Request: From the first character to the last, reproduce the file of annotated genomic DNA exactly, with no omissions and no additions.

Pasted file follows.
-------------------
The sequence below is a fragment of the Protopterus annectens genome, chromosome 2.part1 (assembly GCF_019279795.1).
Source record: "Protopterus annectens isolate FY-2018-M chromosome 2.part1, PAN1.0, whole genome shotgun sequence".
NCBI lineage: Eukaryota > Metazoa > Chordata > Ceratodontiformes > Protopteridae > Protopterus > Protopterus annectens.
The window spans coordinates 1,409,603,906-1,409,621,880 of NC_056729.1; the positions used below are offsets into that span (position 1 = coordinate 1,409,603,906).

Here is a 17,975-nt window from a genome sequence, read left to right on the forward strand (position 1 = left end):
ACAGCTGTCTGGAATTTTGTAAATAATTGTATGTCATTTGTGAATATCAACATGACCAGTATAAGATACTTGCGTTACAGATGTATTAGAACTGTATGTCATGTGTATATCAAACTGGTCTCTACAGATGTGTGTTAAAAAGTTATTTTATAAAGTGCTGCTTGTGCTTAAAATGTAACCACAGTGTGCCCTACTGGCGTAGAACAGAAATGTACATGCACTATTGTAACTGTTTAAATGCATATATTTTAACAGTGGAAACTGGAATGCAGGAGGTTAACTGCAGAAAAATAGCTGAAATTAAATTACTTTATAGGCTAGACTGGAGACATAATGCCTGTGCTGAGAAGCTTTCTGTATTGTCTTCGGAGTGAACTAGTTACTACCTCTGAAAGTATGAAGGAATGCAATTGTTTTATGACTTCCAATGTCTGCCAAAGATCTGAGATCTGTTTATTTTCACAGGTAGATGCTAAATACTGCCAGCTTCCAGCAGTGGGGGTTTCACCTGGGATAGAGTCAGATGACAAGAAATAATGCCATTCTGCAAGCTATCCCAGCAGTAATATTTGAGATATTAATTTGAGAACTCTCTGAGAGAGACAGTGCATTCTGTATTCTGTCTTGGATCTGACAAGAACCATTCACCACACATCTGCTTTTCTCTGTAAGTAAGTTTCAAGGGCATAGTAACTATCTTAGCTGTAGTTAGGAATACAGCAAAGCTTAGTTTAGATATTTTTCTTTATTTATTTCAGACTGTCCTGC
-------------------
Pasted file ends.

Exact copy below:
The sequence below is a fragment of the Protopterus annectens genome, chromosome 2.part1 (assembly GCF_019279795.1).
Source record: "Protopterus annectens isolate FY-2018-M chromosome 2.part1, PAN1.0, whole genome shotgun sequence".
NCBI lineage: Eukaryota > Metazoa > Chordata > Ceratodontiformes > Protopteridae > Protopterus > Protopterus annectens.
The window spans coordinates 1,409,603,906-1,409,621,880 of NC_056729.1; the positions used below are offsets into that span (position 1 = coordinate 1,409,603,906).

Here is a 17,975-nt window from a genome sequence, read left to right on the forward strand (position 1 = left end):
ACAGCTGTCTGGAATTTTGTAAATAATTGTATGTCATTTGTGAATATCAACATGACCAGTATAAGATACTTGCGTTACAGATGTATTAGAACTGTATGTCATGTGTATATCAAACTGGTCTCTACAGATGTGTGTTAAAAAGTTATTTTATAAAGTGCTGCTTGTGCTTAAAATGTAACCACAGTGTGCCCTACTGGCGTAGAACAGAAATGTACATGCACTATTGTAACTGTTTAAATGCATATATTTTAACAGTGGAAACTGGAATGCAGGAGGTTAACTGCAGAAAAATAGCTGAAATTAAATTACTTTATAGGCTAGACTGGAGACATAATGCCTGTGCTGAGAAGCTTTCTGTATTGTCTTCGGAGTGAACTAGTTACTACCTCTGAAAGTATGAAGGAATGCAATTGTTTTATGACTTCCAATGTCTGCCAAAGATCTGAGATCTGTTTATTTTCACAGGTAGATGCTAAATACTGCCAGCTTCCAGCAGTGGGGGTTTCACCTGGGATAGAGTCAGATGACAAGAAATAATGCCATTCTGCAAGCTATCCCAGCAGTAATATTTGAGATATTAATTTGAGAACTCTCTGAGAGAGACAGTGCATTCTGTATTCTGTCTTGGATCTGACAAGAACCATTCACCACACATCTGCTTTTCTCTGTAAGTAAGTTTCAAGGGCATAGTAACTATCTTAGCTGTAGTTAGGAATACAGCAAAGCTTAGTTTAGATATTTTTCTTTATTTATTTCAGACTGTCCTGC